People take contracting jobs for many reasons. It’s a lifestyle choice which means playing by your own rules, and it gives you the flexibility you don’t have in a typical job. And, of course, there is an element of escape - namely, from office politics.
But can you really escape by going freelance? The truth is, it’s still going to be difficult. Whether you are a consultant or just a temporary worker on a two-week contract, office politics can be unavoidable.
That’s not to say it’s a bad thing, of course. And, often, you will find that your skills in negotiating triggers and conflicts will turn superhuman. But what’s at play here, and how are you, as a contractor, supposed to act? And, most importantly, how are you going to avoid getting sucked into the maelstrom? Let’s take a closer look.
Why it happens
Just as it is in any societal structure, office politics occurs for many reasons. There will be an element of jostling for position, of course. You’ll have the sycophants cosying up to the directors and the informants who have eyes on their line manager’s role. There’s the alpha male who loves to be heard, and the quiet accountant who watches everyone like a hawk. And then, there’s you, the contractor. And, for all intents and purposes, you come in at the bottom of the ladder. You are the unknown quantity and the danger to someone else’s job. Or, you could just be another ear to listen to someone else’s problems and frustrations. Either way, it’s best not to get involved - and we’ll see why in just a moment.
Breaking the ice
Of course, this makes it difficult to come into a company and get respect straight away. There will, no doubt, be people who feel you are treading on their toes. They might think they can do a better job, and won’t like it when you hold a meeting and explain why you are the greatest thing since sliced bread. Although, if you do that, then perhaps they have a point! Instead, contractors should be subtle about their approach when coming into a new environment.
Reading your environment
How well can you read a room? The best and most experienced freelancers will be able to tell you in an instant where trouble might lie. There will be the managers who will jump out at you first. The person in charge of your work will make themselves known, and you will quickly find out who is managing them. But what about everyone else? All workplaces have a sort of underculture; that doesn’t rely on position or status. For example, perhaps the maintenance guy has been around for years and takes no orders from anyone other than the director. Or, maybe, there is the motivated junior, fresh out of college and keen to show they are hot on the rules and regulations. It’s a mixed bag, and every office is different. Your best bet, then, is to treat everyone the same. Don’t add to the politics mix by treating junior staff different to seniors. Make sure you say hello to the maintenance man, and make it clear you aren’t going to cause him problems. It’s simple stuff in theory, but making those early moves is tougher in practice. However, if you can set your stall out as soon as you walk through the door, there is a good chance people will recognize it.
It won’t take much to get dragged into an office politics horror show. There will be people who take great pleasure in offloading their problems onto you, for example. And, there will be others who will happily fill you in on the gossip. Get involved, and it could end up being embarrassing for you - and it will cast doubt on your professionalism. It’s not hard to come away with the reputation of being a troublemaker or a gossip yourself.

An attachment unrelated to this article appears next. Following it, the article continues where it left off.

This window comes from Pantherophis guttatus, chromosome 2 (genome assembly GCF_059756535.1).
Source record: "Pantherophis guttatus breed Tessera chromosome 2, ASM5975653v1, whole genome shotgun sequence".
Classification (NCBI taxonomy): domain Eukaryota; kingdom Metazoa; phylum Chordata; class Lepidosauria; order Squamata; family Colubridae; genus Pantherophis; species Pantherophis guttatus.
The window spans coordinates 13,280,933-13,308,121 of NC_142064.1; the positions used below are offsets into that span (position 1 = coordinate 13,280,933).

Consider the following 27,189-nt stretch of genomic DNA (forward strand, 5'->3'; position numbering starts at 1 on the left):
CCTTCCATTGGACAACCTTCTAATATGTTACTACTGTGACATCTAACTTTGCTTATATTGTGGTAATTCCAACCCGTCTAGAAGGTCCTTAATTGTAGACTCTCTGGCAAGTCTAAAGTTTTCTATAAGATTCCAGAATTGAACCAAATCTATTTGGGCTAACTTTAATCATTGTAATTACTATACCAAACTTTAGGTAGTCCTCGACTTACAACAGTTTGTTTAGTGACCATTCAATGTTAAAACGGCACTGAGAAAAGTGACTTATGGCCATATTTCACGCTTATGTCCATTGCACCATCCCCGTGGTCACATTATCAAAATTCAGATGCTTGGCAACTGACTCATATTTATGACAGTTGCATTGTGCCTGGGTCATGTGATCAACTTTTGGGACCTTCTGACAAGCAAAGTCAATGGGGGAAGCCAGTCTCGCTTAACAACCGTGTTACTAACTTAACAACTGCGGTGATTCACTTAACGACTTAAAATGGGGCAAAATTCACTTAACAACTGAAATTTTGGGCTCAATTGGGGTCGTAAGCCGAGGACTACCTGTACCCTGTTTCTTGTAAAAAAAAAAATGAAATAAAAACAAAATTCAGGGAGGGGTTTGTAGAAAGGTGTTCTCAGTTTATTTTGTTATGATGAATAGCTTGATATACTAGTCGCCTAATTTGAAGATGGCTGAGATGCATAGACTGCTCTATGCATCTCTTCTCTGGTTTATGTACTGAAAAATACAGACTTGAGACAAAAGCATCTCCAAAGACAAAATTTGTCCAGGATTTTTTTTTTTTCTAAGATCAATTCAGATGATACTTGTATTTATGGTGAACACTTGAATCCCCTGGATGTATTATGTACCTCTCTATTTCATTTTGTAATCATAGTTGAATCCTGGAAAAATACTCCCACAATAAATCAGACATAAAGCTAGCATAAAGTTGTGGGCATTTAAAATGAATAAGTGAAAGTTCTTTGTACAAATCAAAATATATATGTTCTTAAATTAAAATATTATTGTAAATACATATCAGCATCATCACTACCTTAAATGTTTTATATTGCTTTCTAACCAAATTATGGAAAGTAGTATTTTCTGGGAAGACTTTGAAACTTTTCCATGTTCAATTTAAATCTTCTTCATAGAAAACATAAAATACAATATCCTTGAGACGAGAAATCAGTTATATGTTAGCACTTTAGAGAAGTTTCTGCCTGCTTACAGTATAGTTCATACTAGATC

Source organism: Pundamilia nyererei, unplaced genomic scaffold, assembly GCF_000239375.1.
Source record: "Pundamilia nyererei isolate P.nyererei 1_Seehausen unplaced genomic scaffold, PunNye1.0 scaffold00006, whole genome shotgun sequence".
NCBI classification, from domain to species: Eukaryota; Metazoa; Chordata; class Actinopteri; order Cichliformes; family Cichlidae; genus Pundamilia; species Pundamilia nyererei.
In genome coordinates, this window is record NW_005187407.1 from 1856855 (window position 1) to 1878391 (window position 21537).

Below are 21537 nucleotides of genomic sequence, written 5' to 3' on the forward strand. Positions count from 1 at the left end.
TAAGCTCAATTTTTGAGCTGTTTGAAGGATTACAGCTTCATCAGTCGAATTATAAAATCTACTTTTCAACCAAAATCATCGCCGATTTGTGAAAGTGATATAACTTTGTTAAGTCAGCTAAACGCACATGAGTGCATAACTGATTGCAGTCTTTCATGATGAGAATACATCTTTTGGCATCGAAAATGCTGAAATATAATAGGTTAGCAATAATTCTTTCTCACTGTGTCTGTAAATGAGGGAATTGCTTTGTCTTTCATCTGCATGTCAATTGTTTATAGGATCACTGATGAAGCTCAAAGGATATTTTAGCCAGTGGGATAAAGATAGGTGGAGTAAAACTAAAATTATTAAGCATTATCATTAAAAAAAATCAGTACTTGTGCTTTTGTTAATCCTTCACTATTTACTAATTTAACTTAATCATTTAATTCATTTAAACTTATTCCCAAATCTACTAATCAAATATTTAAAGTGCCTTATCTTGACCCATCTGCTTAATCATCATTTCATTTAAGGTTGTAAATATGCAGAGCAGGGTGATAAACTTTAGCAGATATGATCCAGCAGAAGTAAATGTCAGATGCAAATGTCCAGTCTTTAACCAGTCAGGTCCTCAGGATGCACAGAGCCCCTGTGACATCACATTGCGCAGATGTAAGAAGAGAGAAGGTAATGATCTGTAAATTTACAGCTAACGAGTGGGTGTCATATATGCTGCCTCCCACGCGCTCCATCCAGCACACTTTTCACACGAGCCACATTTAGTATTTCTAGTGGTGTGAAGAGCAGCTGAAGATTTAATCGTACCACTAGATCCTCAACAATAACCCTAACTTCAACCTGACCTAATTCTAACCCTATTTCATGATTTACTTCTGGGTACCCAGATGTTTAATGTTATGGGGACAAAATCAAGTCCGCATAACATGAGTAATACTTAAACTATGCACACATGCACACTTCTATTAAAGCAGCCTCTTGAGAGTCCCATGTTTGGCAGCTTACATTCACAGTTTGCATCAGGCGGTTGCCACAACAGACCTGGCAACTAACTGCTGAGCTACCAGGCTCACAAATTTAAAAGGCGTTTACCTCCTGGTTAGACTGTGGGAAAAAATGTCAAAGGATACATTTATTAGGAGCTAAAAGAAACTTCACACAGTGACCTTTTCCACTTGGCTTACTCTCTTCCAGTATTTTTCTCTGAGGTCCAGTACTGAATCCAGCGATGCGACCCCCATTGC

Keeping your distance
Don’t underestimate the importance of keeping your distance, then. You are there for one purpose only - to do a job. And, when the contract comes to an end, you will find another elsewhere. You don’t need to be involved - just be polite, keep your mouth shut, and change the topic of conversation as soon as you can. You don’t have to be a robot, of course. There is a human element to any work, regardless of whether you are freelance or an employee. So, stick to the facts and the tasks at hand, rather than the emotions of somebody else.
Honesty as the best policy
As a consultant or a contractor, always be honest in what you do. When you are a freelancer, your career is going to take a hell of a knock if you get a slight on your reputation. Plus, people respond better to honesty. So, if your plan doesn’t quite work how you thought it would, be upfront and say so. Avoid spinning the result to suit your own hypothesis, and use your experience to make things right. Some companies might only give you one chance, but most will give you the chance of getting the best results. And, of course, honesty will be far more beneficial for your relationships with their employees.
If you can’t stand the heat
But - what happens if you really can’t escape the same old problems happening over and over again? Some people just aren’t suited to office politics, regardless of whether they are good freelancers or not. In times gone by, this might have been a problem. But these days? Depending on your proposition, you can just work from home. Sure, you’ll have to attend the occasional meeting, but those are controlled affairs. You won’t have people bickering behind your back, spreading gossip, or questioning your value. And, when it’s finished, you can go back to the sanctity of your home and get on with the important stuff. Thanks to cloud technology, it’s never been easier to run projects from remote locations. And, if you keep your emails and comms on point, there will be little bother.
What’s your experience of office politics as a contractor? I’d love to find out, so why not get involved with the conversation?
Source: Vine 4